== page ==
Music Professor Retiring After 22 years

Photo By Arleeny Escarcega / el Don

Photo By Itzel Quintana / el Don

By Arleeny Escarcega

David Lopez is leaving Santa Ana College and the music department on a high note.

Although he’s not officially retiring until June 2017, this fall will be the first semester in 22 years that he won’t be teaching.   

Lopez anticipates retiring so he can spend more time with his family and focus on his health. He also looks forward to “decompressing,” something that he hasn’t had time to do because of the long hours he dedicated to the program.

“When you teach and you’re full-time and committed to a program like this, you basically sacrifice your social life and that includes your family,” said Lopez.

Music has been a part of Lopez’s life from a young age. Growing up in Arizona, he was a multi-instrumentalist in grade school, and formed a band with his brothers and sisters.

After high school he had trouble choosing a major. He chose to focus on what was familiar to him and majored in music at the University of Arizona.

“I’ve also been kind of an emotional person and music has helped me process a lot of that,” he said.

When Lopez first started working at SAC in fall 1993, the music program was small. There was only a jazz band with professional players. He dedicated his time and effort toward starting the Latin Jazz Band, a woodwinds class and other ensembles. Not long after, a concert band and a mariachi group were formed.

“I got several people coming up to me saying, ‘Why don’t we do a mariachi band?’ I was open to that because if we figure out where the interest lies within the student body, that’s going to make our jobs a lot easier,” Lopez said.

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Lopez didn’t grow up listening to mariachi music, so starting the program was challenging. It began as an instrumental ensemble, and when it had enough students the curriculum was rewritten to focus on mariachi music from Jalisco, Mexico. Members now play songs from different regions of the country.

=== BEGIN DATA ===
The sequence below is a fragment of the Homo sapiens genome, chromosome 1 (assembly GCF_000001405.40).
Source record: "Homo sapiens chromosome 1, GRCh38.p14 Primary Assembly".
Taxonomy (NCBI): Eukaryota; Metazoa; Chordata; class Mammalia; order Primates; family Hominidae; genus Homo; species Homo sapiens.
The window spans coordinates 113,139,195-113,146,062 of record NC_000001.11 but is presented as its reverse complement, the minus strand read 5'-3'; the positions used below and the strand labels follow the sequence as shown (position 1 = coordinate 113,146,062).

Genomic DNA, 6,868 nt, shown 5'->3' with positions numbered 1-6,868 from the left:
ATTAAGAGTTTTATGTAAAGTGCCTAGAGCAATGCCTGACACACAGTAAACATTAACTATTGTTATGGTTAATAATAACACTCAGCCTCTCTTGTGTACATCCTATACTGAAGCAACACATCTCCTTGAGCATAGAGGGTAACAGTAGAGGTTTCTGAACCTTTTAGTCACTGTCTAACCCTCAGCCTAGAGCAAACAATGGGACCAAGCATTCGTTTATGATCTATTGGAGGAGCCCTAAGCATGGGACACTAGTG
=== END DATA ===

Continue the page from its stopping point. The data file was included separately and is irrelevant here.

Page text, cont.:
“He always kept the feeling of camaraderie alive. Teachers like professor Lopez really inspire me and are very supportive,” Lopez’s former student Anastasia Sullivan said.

Don Mariachi later went on to stage 45-minute mariachi concerts at Phillips Hall. Lopez has received a lot of positive feedback on the program.

“People’s souls are just entrenched to the music. It’s kind of a beautiful thing to see,” he said.

Ernesto Viramontes will be the new director of the mariachi program next year. Viramontes was one of Lopez’s first mariachi students and showed a lot of interest in playing the music.

“To see the students struggle and succeed, being a part of that whole process, I’ll miss that,” Lopez said.

He is especially looking forward to taking advantage of a recently completed project he has been working on since 2007— building his dream house in Arizona. Lopez designed and built glass block angels that adorn the doors. Smaller projects he has lined up include refurbishing the inside of the house, planting bushes around his home, and other cosmetic projects.

“Everywhere you go in the house, there are beautiful views. It’s so soothing, really spiritual and relaxing,” he said.

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